An impressive line-up of 21 antique granite sculptures of lions welcomes every visitor into the reception area of Surya Samudra. They are positioned against the backdrop of an unpolished granite wall. A pathway laid with rectangular granite slabs, reminiscent of the outer courtyard of traditional Kerala temples, ends in front of a pair of carved granite pillars. From there, steps lead towards houses so positioned, that each house offers an unrestricted view of the sea and the beaches. Further, sand paths couched in rich foliage, link the houses. The land is terraced to prevent erosion and the cottages are placed at different levels hidden from each other by vegetation.
Surya Samudra began as a
single octagonal stone house thirty miles from the tip of India
and just a few minutes from the historic Vizhinjam Harbour
(pronounced as Virinyam). Today, it has grown into an eco-friendly
beach resort with 23 houses spread over nearly one-third of an
acre of private space and each house comes with a luxuriant
foliage of coconut, palm, bamboo, banana, wild shrubs, flowers and
the chirping of birds. "Surya Samudra projects a new trend in eco-friendly beach resorts" - Tourism India, April 1999.
Individual cottages or houses make up the resort, call bells at the door have been avoided since the sound is jarring and each house has a granite-topped table and stools cut from granite pillars where one can sit and watch the waves lash against the cliff throwing little water beads against the azure sky.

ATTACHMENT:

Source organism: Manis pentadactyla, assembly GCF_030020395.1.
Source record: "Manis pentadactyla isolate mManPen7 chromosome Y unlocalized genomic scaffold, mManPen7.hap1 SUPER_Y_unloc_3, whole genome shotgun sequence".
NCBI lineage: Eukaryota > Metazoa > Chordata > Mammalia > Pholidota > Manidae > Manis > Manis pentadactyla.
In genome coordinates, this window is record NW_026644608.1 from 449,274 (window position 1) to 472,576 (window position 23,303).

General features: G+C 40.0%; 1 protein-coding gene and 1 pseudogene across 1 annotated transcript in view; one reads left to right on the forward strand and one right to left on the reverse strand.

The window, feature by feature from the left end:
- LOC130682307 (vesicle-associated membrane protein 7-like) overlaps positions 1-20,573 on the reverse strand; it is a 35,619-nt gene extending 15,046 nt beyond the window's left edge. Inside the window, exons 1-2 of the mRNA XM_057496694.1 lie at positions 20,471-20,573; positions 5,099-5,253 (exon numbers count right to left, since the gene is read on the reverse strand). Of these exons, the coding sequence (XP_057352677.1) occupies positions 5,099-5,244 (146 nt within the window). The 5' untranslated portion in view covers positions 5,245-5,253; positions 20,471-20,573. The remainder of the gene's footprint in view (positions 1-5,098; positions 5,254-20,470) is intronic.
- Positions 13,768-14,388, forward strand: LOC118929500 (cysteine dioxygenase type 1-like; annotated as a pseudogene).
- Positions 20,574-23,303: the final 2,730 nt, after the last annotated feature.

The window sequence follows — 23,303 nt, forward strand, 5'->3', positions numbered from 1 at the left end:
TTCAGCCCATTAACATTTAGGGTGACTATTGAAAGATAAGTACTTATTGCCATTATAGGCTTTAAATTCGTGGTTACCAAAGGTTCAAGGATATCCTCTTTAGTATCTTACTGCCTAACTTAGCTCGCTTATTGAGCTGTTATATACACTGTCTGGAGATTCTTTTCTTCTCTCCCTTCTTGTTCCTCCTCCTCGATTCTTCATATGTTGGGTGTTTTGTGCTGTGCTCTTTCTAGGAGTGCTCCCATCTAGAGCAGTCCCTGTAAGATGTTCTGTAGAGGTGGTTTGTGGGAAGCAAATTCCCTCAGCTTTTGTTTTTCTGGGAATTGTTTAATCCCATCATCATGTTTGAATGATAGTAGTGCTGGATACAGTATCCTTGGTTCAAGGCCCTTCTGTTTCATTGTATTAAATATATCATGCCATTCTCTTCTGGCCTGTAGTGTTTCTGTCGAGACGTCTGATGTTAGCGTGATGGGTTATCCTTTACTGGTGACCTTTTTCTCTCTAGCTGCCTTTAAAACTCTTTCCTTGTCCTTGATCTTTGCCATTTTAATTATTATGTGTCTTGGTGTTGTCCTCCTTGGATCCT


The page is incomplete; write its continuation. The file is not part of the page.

"Waves lash against the shores, the wind murmurs as it rustles the bamboo clusters and caresses the rustic wooden walls of the houses which are a hundred or more years old. Surya Samudra, the first heritage hotel in Kerala, stretches out across two beaches facing the Arabian Sea with a cliff anchored in between." - Tourism India, April 1999.
"Guests are accommodated, not in mere rooms or suites but a choice of modern or traditional houses, the former built of stone with soaring roofs…the others are traditional Kerala wooden residences, transplanted from their original sites." - The Western Australian, 25-04-1998.
Whole Tharavadu (traditional Kerala houses) have been purchased and reassembled here as cottages. They have been converted into elevated structures, keeping in mind the need for free flow of space to facilitate unhindered movement and natural ventilation. Windows serve as doors while writing desks face the sea. Bathroom-cum-toilets or 'bath gardens' are open air, protected by the slopes on all sides and each house has an open-air cafeteria.
"More than 100 years old, with intricate carvings and heavy shutters…these cottages have outdoor garden showers, wide verandas and, like all the accommodation, are surrounded by terraced tropical gardens. Bliss. Recommended: the Ibis or Myna rooms furnished with squatter chairs, bamboo beds and mind-blowing views of the ocean." - Jill
Mullens, The Western Australian, 25-04-1998.